The Blades' mascot is a yeti named Poke Check.[41]

Current roster

Updated January 11, 2024.[42]

# Nat Player Pos S/G Age Acquired Birthplace Drafted
53 Canada Nicholas Andrusiak D L 19 2023 Tisdale, Saskatchewan Undrafted
27 United States Easton Armstrong RW R 21 2023 Redondo Beach, California Undrafted
55 Canada John Babcock D L 19 2024 North Vancouver, British Columbia Undrafted
23 Canada Rowan Calvert LW L 18 2020 Moose Jaw, Saskatchewan Undrafted
31 Canada Austin Elliott G L 19 2019 Strathmore, Alberta Undrafted
35 Canada Evan Gardner G L 17 2021 Fort St. John, British Columbia Eligible 2024
28 Canada Lukas Hansen C L 19 2020 Winnipeg, Manitoba Undrafted
6 Canada Carter Herman D L 18 2023 Swift Current, Saskatchewan Undrafted
72 Canada William James RW R 17 2023 Calgary, Alberta Eligible 2025
11 Canada Hudson Kibblewhite RW R 16 2022 Vernon, British Columbia Eligible 2025
4 Canada Brayden Klimpke D L 16 2022 Calgary, Alberta Eligible 2026
8 Canada Brandon Lisowsky LW L 19 2019 Port Coquitlam, British Columbia 2022, 218th Overall, TOR
3 Canada Jordan Martin D R 17 2022 Abbotsford, British Columbia Eligible 2025
9 Canada Rhett Melnyk RW R 19 2023 Edmonton, Alberta Undrafted
16 Canada Fraser Minten C L 19 2023 Vancouver, British Columbia 2022, 38th Overall, TOR
24 Canada Tanner Molendyk D L 19 2020 Kamloops, British Columbia 2023, 24th Overall, NSH
20 Canada Tyler Parr C R 19 2020 La Salle, Manitoba Undrafted
2 Canada Ben Saunderson D L 19 2019 Carberry, Manitoba Undrafted
19 Belarus Egor Sidorov LW L 19 2021 Vitebsk, Belarus 2023, 85th Overall, ANA
21 Canada Grayden Siepmann D R 19 2023 Windsor, Ontario Undrafted
91 Sweden Alexander Suzdalev LW L 20 2023 Khabarovsk, Russia 2022, 70th Overall, WSH
52 Canada Morgan Tastad D L 18 2021 Loreburn, Saskatchewan Eligible 2024
17 Canada Misha Volotovskii LW L 18 2020 Calgary, Alberta Undrafted
18 Canada Vaughn Watterodt C L 20 2021 Rosetown, Saskatchewan Undrafted
38 Canada Trevor Wong (C) C L 20 2021 Vancouver, British Columbia Undrafted
47 Canada Charlie Wright (A) D L 20 2018 Olds, Alberta Undrafted

Hockey staff

General Manager: Colin Priestner

Head Coach: Brennan Sonne Associate Coach: Dan DaSilva Assistant Coach: Wacey Rabbit Assistant Coach: Jerome Engele[43]

Season-by-season record

Note: GP = Games played, W = Wins, L = Losses, T = Ties, OTL = Overtime losses, Pts = Points, GF = Goals for, GA = Goals against

Season GP W L T OTL GF GA Points Finish Playoffs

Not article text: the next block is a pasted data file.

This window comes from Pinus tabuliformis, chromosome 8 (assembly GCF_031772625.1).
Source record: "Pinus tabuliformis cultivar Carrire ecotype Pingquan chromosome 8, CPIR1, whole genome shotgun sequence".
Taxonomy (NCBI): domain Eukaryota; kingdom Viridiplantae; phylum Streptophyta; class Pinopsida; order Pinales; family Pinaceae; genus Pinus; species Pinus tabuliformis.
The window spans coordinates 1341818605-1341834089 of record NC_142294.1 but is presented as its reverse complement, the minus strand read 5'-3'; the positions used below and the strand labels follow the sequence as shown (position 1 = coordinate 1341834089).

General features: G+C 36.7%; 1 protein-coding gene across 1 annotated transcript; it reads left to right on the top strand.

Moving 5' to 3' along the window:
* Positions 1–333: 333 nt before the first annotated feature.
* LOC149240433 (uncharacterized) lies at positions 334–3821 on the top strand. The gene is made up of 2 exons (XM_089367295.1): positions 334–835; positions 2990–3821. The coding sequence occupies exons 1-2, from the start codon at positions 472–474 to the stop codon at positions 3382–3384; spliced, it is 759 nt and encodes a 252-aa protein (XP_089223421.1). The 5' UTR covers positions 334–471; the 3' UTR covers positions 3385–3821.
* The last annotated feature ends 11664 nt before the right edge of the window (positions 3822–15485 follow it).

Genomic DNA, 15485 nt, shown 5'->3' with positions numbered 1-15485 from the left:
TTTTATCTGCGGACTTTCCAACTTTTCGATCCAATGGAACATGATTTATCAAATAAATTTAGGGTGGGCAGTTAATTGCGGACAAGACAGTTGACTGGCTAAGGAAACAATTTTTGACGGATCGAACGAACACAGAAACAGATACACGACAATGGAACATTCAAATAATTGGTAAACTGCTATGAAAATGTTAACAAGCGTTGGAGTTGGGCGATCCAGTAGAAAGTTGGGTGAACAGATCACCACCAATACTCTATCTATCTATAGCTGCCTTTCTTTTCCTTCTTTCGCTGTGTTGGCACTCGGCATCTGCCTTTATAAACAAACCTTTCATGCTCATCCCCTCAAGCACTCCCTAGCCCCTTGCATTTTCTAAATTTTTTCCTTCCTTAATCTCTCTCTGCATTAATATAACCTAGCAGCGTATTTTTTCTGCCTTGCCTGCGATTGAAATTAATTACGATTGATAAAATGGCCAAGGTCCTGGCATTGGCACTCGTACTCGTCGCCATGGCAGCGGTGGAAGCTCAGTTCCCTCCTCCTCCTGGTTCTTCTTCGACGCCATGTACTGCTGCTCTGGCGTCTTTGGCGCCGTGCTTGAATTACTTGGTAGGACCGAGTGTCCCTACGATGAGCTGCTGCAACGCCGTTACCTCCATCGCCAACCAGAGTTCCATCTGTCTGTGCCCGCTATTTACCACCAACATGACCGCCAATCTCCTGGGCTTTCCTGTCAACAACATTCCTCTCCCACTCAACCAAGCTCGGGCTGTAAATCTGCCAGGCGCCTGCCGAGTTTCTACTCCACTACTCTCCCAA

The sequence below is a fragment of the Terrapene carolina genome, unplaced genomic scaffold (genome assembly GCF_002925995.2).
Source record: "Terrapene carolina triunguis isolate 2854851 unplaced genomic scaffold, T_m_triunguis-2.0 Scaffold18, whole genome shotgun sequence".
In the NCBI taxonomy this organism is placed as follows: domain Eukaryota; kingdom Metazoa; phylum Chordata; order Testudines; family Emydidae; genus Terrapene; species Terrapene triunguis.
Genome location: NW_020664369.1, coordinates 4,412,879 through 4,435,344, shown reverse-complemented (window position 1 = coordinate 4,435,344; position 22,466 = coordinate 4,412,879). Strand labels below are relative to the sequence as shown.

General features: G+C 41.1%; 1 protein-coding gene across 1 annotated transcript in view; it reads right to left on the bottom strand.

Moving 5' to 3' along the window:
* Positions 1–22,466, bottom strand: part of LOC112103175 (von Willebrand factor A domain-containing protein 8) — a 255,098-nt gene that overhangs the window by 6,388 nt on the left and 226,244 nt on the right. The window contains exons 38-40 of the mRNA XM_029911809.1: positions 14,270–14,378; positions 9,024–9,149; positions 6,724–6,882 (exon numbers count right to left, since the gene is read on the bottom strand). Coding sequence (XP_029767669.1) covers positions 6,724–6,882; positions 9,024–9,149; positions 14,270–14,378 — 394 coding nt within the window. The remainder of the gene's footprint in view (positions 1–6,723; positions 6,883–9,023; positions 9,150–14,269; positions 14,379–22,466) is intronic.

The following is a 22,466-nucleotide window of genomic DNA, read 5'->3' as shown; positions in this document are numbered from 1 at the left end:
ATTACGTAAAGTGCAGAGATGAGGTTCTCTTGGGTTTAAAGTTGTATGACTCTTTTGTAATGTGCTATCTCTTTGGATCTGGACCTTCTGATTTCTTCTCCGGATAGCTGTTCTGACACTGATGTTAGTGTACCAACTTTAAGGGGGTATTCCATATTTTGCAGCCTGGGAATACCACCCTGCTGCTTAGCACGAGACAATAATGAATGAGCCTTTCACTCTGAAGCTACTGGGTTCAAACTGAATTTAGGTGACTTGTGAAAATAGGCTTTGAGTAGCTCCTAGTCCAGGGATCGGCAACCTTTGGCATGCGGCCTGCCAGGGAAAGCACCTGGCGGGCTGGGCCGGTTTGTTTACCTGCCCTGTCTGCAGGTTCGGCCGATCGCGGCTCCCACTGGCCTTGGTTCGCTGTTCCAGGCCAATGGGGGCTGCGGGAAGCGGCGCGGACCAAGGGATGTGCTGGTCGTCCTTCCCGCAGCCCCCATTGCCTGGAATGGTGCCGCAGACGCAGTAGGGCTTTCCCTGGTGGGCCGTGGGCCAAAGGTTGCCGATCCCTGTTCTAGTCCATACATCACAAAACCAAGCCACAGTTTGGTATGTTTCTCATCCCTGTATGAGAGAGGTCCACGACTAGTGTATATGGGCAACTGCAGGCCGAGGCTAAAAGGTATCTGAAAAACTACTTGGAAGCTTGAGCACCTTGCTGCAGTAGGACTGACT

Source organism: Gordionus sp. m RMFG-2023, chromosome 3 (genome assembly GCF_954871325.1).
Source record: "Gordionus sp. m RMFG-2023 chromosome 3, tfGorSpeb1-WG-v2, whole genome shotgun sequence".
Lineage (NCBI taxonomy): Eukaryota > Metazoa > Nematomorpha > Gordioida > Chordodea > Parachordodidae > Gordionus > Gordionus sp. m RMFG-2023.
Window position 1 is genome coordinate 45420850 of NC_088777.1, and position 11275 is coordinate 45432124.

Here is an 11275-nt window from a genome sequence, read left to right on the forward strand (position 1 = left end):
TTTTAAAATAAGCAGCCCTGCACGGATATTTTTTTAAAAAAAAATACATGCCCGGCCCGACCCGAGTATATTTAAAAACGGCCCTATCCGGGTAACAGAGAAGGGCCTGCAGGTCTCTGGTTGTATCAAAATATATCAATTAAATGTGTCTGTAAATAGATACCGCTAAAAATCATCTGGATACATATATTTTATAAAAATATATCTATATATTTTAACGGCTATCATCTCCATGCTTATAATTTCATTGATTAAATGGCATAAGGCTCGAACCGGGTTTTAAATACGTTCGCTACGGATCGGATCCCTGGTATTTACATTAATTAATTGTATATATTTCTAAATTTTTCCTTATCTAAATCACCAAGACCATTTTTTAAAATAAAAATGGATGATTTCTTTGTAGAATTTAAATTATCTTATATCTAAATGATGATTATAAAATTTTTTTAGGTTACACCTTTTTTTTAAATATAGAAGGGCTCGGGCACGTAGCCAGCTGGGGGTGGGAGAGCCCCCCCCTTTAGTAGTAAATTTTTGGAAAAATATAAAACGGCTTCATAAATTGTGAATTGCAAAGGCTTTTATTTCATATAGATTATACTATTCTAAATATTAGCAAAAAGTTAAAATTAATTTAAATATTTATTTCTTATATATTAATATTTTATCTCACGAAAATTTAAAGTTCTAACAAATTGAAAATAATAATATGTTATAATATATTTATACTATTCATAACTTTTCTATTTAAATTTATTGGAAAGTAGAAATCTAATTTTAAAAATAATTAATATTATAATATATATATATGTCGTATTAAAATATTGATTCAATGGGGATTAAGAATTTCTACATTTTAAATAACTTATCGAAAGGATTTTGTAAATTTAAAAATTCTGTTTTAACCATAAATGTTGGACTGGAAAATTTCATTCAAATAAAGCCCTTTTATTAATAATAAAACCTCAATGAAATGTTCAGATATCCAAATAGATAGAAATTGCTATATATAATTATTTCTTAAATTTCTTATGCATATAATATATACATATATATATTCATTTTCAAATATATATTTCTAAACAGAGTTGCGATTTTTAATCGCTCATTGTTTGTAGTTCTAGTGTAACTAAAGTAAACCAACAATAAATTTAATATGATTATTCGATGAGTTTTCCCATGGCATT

1966–67 56 25 24 7 288 271 57 5th Overall Lost quarter-final
1967–68 60 20 31 9 260 362 49 7th Overall Lost quarter-final
1968–69 60 24 35 1 195 271 49 3rd West Lost quarter-final
1969–70 60 18 41 1 202 282 37 4th West Lost quarter-final
1970–71 66 29 36 1 295 299 59 3rd West Lost quarter-final
1971–72 68 37 28 3 312 258 77 2nd East Lost quarter-final
1972–73 68 46 11 11 323 184 103 1st East Lost final
1973–74 68 30 29 9 283 272 69 4th East Lost quarter-final
1974–75 70 38 22 10 344 244 86 1st East Lost final
1975–76 72 43 19 10 390 269 96 1st East Lost final
1976–77 72 30 30 12 317 290 72 2nd East Lost preliminary round
1977–78 72 20 50 2 340 460 42 4th East Out of playoffs
1978–79 72 26 32 14 385 398 66 2nd East Lost East Division final
1979–80 72 27 40 5 331 382 59 7th East Out of playoffs
1980–81 72 22 47 3 297 427 47 8th East Out of playoffs
1981–82 72 44 26 2 450 343 90 3rd East Lost East Division quarter-final
1982–83 72 52 19 1 467 303 105 1st East Lost East Division semi-final
1983–84 72 36 36 0 347 350 72 7th East Out of playoffs
1984–85 72 29 41 2 309 378 60 6th East Lost East Division quarter-final
1985–86 72 38 28 6 381 360 82 4th East Lost East Division semi-final
1986–87 72 44 26 2 369 282 90 2nd East Lost East Division final
1987–88 72 47 22 3 381 294 97 1st East Lost East Division final
1988–89 72 42 28 2 366 335 86 2nd East Lost East Division final; Lost Memorial Cup final
1989–90 72 33 34 5 325 354 71 4th East Lost East Division semi-final
1990–91 72 29 41 2 309 363 60 7th East Out of playoffs
1991–92 72 38 29 5 315 260 81 3rd East Lost final
1992–93 72 42 27 3 311 236 87 3rd East Lost East Division semi-final
1993–94 72 49 22 1 326 229 99 1st East Lost final